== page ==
Open Access
Issue
SICOT-J
Volume 7, 2021
Article Number 24
Number of page(s) 5
Section Shoulder
DOI https://doi.org/10.1051/sicotj/2021022
Published online 26 March 2021

© The Authors, published by EDP Sciences, 2021

Licence Creative Commons
This is an Open Access article distributed under the terms of the Creative Commons Attribution License (https://creativecommons.org/licenses/by/4.0), which permits unrestricted use, distribution, and reproduction in any medium, provided the original work is properly cited.

Introduction

A posterior shoulder dislocation (PSD) associated with reverse Hill-Sachs lesion is a rare injury, often missed or misdiagnosed, and CT and MRI scans are needed to detect the associated bone and soft tissue lesions [13]. Treatment should be individualized taking into account the patient’s features as well as bone and soft tissue lesions in both sides of the shoulder joint, humeral head, and glenoid [4].

This article describes the application of both together, modified McLaughlin procedure and posterior Bankart repair, and presents two patients with mid-term clinical outcome. Although both procedures are not always combined in the literature, to our knowledge, our cases are the first ones in the literature documenting that modified McLaughlin procedure potentially is not enough, confirming that the clinical outcome is more reliable after the combination of both procedures [46].

Material and methods

Two patients, a 30 and 52-year-old, are presented with a PSD, both after trauma – a simple fall on the floor. The first patient with an acute injury of his right dominant shoulder and the second one, with a four months history of “locked” reverse Hill-Sachs lesion of his left non-dominant shoulder, was treated non-operatively elsewhere without him to be satisfied regarding pain and ROM.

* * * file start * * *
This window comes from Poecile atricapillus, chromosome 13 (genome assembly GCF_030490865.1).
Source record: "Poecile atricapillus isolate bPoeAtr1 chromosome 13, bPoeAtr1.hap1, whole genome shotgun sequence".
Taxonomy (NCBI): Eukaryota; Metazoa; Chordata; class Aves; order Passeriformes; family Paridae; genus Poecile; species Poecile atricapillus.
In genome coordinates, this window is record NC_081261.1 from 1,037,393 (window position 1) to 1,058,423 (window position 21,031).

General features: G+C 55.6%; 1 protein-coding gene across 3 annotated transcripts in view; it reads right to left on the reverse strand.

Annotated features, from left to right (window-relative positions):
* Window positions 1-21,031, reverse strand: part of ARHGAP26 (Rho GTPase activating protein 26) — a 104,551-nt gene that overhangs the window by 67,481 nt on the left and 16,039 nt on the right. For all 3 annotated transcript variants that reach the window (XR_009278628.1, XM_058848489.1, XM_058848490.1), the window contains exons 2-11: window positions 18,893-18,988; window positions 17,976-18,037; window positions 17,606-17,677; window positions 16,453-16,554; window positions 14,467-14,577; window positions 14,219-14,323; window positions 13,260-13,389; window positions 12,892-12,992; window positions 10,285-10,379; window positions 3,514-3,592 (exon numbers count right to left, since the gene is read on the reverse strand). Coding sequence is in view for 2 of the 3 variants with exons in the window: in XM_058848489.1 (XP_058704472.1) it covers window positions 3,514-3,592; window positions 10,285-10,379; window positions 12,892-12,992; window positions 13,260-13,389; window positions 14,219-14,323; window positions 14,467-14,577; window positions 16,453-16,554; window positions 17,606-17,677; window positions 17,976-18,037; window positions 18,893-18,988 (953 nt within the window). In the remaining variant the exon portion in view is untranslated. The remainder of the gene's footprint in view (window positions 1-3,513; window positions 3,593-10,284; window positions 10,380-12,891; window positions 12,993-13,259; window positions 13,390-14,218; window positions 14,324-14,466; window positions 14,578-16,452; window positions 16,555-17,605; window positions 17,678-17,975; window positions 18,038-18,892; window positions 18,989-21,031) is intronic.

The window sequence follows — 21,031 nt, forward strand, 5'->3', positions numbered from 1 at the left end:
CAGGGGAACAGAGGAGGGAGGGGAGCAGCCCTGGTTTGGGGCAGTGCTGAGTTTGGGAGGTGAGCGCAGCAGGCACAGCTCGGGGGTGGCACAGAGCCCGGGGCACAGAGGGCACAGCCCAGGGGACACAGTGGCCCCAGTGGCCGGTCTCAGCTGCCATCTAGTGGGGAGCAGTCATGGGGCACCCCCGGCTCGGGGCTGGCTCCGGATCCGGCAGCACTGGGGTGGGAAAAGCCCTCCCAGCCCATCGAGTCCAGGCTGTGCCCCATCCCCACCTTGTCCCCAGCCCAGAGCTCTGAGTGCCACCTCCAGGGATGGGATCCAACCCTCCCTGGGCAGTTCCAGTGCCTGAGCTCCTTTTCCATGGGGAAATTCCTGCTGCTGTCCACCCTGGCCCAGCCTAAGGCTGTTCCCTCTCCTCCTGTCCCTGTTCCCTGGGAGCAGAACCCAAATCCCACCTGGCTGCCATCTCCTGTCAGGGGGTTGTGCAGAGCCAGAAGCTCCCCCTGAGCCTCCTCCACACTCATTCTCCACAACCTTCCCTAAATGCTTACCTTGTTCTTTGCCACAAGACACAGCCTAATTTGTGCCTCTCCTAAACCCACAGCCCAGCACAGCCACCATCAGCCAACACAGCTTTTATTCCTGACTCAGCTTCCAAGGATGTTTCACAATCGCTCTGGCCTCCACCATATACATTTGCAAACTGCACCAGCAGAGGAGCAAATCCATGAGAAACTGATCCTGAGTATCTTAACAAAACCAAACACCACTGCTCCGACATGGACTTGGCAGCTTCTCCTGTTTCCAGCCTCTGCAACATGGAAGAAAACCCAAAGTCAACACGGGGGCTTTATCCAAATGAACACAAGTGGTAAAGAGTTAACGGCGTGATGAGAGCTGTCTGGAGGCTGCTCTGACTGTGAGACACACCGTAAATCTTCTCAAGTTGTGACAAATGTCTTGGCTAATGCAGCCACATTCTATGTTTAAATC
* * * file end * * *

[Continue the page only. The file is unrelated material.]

Clinical examination, plain radiographs, CT, and MRI scans in both patients, confirmed a PSD with associated reverse Hill-Sachs lesion involving approximately 40% of the articular surface of the humeral head (Figures 1 and 2). In the second patient, there was an associated healed humeral head-neck fracture malunited in approximately 20° of internal rotation (Figures 3 and 4).

thumbnail Figure 1

1st patient: MRI scan showing PSD, reverse Hill-Sachs lesion, impaction involving approximately 40% of the articular surface of the humeral head, and an intact posterior glenoid rim.

thumbnail Figure 2

1st patient: MRI scan showing PSD, reverse Hill-Sachs, reverse Bankart lesion, intact posterior glenoid rim, intact lesser tubercle, and subscapularis tendon.

thumbnail Figure 3

2nd patient: CT scan confirming PSD with associated reverse Hill-Sachs lesion involving approximately 40% of the articular surface of the humeral head.

thumbnail Figure 4

2nd patient: MRI scan showing PSD, reverse Hill-Sachs, minimally displaced humeral head fracture, reverse Bankart lesion, intact posterior glenoid rim, intact lesser tubercle, and subscapularis.